I have a busy life just like everyone else. I want the great call to action, so I know what I need to do and when and I want an incentive that shakes me up a little bit. Now what if I could get the call to action and the incentive only when I wanted it, on my terms. I want to get a deal that is about me and for me. Not a deal that has been broadcasted to thousands of other people – we don’t all like the same things or have the same schedules. What works for one person that likes you doesn’t work for all of us that do.
What would be great for me is the ability to have one place where I could choose businesses I like, choose the times and days I want to hear from them and on top of that how I want to hear from them. What would be even better, because I’m a busy person, is if I could change this as my life changes. I have the week off so I have much more free time to enjoy my local area. What if I could tell all these businesses that I’m available and if given an incentive from them, I would be happy to pay them a visit?
This is where the match comes in. I want you to match your incentives to me, my availability, my location and my likes.
All of this together in one package is great customer service. That great customer service and knowing my name will get me and others back in the door!
What does the future hold for digital couponing? This article takes a look at the growth of coupons in the past decade, touching on daily deal sites, mobile couponing and social sharing.
Couponing had seen unprecedented growth in the past decade due to a combination of factors — one of which was the economic recession in the U.S., combined with an increased consumer interest in mobile technology and devices.
Because of this, marketers began to heavily fund digital platforms. The coupon industry, specifically, saw record growth within the digital realm, and by 2010, SavingStar estimated that “49 million people used printable or digital coupons.”
The benefits digital interactions offer coupon companies are vast. For starters, online couponing allows for great promotion and wider distribution for brands. It also provides companies with better reach and the ability to track consumer preferences and patterns. Data from Leo J. Shapiro and Associates determined that the digital coupon consumer base was primarily comprised of young married couples with disposable income. Groupon has targeted this demographic, lending digital couponing a social reputation.
Daily deal couponing continues to be a popular tool among consumers and marketers, and many major companies have implemented their own version of the trend.
What Business Owners Need to Know About Daily Deal Couponing
Although intriguing for consumers, daily deal platforms like Groupon have not always been beneficial for business owners, who often see a spike in business but little customer retention.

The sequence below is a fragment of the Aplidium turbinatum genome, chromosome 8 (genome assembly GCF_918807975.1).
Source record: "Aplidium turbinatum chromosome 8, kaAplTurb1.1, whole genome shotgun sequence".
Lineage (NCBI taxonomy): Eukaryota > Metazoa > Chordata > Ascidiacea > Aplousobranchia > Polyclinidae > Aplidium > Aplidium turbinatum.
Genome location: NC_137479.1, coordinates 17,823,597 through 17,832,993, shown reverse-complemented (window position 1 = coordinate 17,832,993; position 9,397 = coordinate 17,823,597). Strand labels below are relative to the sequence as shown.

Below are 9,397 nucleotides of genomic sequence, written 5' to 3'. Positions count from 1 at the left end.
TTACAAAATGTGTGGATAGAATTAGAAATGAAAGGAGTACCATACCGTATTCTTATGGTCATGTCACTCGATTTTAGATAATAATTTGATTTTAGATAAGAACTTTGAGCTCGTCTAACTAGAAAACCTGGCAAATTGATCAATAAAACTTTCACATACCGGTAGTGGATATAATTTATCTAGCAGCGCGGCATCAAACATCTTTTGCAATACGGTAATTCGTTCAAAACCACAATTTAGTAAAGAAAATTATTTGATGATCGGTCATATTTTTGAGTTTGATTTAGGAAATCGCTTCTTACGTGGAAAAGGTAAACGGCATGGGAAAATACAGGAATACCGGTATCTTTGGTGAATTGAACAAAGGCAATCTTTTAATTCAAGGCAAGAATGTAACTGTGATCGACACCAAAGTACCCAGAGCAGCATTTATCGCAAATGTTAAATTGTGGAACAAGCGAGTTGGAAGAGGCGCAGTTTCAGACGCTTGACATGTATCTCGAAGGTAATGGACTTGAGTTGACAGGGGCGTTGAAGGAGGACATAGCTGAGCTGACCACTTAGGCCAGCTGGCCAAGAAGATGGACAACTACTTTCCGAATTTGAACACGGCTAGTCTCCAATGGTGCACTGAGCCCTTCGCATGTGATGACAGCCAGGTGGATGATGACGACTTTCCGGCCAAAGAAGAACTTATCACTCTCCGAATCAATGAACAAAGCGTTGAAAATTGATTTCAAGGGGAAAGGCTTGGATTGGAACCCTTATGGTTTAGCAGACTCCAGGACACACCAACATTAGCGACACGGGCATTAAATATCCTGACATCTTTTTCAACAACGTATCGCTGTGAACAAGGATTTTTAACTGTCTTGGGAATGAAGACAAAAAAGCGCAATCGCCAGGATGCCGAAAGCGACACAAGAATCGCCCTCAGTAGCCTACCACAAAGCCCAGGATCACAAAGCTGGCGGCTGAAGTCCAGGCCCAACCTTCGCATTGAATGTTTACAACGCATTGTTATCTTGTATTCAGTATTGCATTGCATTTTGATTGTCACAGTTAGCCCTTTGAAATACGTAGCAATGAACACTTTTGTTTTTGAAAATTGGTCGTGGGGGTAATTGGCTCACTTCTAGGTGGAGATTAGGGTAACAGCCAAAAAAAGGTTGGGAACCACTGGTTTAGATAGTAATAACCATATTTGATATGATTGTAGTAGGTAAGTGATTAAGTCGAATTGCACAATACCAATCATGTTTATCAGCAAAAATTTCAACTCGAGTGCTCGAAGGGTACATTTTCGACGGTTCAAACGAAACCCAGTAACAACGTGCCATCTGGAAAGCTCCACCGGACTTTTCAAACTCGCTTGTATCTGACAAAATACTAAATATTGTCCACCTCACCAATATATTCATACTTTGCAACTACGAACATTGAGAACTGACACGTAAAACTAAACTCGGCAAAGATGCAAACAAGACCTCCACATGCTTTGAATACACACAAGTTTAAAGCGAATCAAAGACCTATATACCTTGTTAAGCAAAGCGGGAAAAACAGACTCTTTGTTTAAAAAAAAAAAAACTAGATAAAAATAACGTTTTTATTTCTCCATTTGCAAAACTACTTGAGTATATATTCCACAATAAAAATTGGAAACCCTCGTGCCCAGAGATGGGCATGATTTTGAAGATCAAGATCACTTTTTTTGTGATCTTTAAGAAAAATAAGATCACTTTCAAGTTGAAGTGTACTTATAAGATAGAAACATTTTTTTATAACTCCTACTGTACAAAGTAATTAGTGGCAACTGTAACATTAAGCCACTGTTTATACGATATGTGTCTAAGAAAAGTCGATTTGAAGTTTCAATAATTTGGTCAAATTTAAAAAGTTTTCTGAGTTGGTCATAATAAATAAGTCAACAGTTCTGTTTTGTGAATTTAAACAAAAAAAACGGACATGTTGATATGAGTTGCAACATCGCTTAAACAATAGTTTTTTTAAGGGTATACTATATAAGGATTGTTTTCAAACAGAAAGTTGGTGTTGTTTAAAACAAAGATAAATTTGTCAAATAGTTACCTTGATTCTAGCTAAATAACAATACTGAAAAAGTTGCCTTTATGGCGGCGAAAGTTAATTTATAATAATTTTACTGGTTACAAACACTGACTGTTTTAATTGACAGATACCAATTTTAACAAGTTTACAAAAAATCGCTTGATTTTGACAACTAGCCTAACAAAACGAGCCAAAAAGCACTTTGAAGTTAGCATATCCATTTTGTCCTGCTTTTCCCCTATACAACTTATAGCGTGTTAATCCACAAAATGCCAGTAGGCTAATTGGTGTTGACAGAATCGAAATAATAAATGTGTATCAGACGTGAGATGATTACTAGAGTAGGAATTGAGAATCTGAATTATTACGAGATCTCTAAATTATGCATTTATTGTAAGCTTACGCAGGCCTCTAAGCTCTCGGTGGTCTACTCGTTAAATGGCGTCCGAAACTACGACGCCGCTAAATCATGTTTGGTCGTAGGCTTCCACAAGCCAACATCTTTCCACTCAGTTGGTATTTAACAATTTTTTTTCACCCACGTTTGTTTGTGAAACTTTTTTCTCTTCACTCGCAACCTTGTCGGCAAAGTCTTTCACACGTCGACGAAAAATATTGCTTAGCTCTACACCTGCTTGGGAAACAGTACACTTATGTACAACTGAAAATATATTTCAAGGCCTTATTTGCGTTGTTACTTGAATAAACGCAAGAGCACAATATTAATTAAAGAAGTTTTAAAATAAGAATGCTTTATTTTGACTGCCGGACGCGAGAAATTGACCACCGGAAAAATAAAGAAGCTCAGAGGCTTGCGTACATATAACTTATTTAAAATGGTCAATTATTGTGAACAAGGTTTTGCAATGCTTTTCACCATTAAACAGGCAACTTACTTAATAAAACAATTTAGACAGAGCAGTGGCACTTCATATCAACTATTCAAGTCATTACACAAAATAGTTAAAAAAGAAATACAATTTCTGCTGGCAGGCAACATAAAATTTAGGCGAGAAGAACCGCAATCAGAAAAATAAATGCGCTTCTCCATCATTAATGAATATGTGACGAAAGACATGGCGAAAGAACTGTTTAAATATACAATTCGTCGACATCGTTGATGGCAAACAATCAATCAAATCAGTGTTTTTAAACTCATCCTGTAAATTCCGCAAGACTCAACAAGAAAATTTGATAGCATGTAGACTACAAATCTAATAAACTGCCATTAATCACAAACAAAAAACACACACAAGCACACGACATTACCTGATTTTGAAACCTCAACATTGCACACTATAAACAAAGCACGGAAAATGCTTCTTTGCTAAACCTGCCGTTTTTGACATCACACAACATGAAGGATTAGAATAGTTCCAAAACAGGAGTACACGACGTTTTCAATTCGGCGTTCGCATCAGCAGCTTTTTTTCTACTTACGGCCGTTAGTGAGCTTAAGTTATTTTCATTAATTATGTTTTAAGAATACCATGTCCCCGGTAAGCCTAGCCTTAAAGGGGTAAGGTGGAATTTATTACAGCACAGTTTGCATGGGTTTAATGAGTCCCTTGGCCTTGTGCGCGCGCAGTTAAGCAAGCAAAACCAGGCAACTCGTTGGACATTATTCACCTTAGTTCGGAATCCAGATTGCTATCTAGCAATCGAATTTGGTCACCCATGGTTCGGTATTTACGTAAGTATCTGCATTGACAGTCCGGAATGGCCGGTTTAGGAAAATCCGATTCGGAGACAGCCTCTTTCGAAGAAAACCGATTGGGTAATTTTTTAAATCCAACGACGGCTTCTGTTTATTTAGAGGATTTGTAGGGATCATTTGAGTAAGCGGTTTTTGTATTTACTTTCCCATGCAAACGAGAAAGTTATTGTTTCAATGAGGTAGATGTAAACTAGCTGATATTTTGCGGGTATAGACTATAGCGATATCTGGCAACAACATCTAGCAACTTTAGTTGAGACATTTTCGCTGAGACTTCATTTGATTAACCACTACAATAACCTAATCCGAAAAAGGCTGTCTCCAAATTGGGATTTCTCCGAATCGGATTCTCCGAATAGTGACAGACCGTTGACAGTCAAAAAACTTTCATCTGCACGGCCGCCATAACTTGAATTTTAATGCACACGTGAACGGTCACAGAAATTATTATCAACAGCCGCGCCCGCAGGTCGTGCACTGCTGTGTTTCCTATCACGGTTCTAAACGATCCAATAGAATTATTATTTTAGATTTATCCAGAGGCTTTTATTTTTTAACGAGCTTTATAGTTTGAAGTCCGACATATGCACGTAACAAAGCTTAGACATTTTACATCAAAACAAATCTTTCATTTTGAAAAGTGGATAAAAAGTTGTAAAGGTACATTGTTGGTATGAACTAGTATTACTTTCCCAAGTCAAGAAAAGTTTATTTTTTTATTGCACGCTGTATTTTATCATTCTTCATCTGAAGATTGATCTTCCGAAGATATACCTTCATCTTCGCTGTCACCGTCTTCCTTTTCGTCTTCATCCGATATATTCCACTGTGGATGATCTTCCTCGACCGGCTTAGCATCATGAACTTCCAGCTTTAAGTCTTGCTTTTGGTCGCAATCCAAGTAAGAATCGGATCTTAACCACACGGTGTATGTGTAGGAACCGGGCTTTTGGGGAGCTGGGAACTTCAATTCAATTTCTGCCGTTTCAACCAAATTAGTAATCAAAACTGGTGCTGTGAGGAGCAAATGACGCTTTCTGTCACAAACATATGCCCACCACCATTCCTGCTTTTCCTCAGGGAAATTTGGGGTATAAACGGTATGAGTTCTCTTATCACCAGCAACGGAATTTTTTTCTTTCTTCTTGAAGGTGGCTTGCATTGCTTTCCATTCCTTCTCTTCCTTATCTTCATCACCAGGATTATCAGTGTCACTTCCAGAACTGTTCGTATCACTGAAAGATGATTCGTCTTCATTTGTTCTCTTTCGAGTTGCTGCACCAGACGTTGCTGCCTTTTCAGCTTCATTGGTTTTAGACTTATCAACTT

A Rice University study found that 66% of the 150 businesses surveyed reported that Groupon promotions were profitable. However, more than 40% of the organizations said that they wouldn’t run a Groupon offer again.
Daily deal platforms have revealed the social nature of contemporary couponing. For example, Cornell University reported that many Groupon users see themselves as “marketing mavens,” and “on the front edge of market trends and price information.”
Additionally, users claimed in the survey that they would not have tried a restaurant or store without a coupon offer. Contemporary couponing has highly influenced social branding, greatly increasing the popularity of daily deals.
1. Social Leads to Social Sharing
The social, daily deal strategies made popular by sites such as Groupon and Living Social have certainly spawned many copycat initiatives within the digital couponing realm.
One such example is SocialTwist, a platform that states it “allows users to share in order to receive a better bargain.” Basically, consumers can turn a $1 coupon into a $4 coupon simply by sharing it with four other people.
This method will likely continue to increase in popularity in 2012 — we already saw evidence late November 2011, when Foursquare announced it would incorporate a new “social sharing” button on its site.
2. Getting Mobile-Ready
Given these newer strategies, companies are mobilizing their virtual and physical platforms to better reach and retain these social, mobile customers. Most companies are aware that their mobile presences have to be dynamic and user friendly. With roughly 91% of the population using mobile devices and 26.3% accessing the Internet, it is important to have a mobile site for on-the-go reading and utilization.
Additionally Google reported that 95% of smartphone users have searched for local information, proving that location-based, deal searching is vital to digital couponing.
The same study found 38% would use a mobile device to find a store location, 34% to compare prices, 28% to research deals and coupons, and 27% to find a product review.
3. Resolving Mobile Couponing’s Redemption Pitfalls
Mobile couponing, an obvious extension and result of digital distribution, has been popular despite its “mechanical” issues. With the rise of digital coupons, there was also a surge in consumers who used their mobile devices to reference coupons visually on their smartphones. Unprepared for this development, the redemption process, such as the scanning of digital coupons on mobile devices, has proven difficult until recently.
“Mobile coupon redemption has always struggled with ensuring a seamless experience at the point of sale,” says reporter Steve Smith. So, business giants like Walgreens are “retraining salespeople to handle the process and equipping stores with hardware that can recognize 2D codes on LCD displays.” This nationwide initiative was just launched and underwent testing during the 2011 holiday season.
Walgreens released an app for iOS, BlackBerry and Android, which includes a new coupons section that issues up two to three new exclusive weekly deals for customers using the mobile apps.
Rich Lesperance, head of digital marketing and merging media for Walgreens, told Media Post that “the program is the largest deployment of in-store mobile coupon scanning of which he is aware.”
Looking Ahead to the SoLoMo Strategy
In short, the “social-local-mobile” trend is the next cutting edge move for digital businesses, and a necessary consideration for coupon brands. SoLoMo gets specific when it comes to targeting your ideal market and allows your ideal consumer to find you. The combination is a win for both parties, as well as the logical next step for consumer activity based on current digital engagement.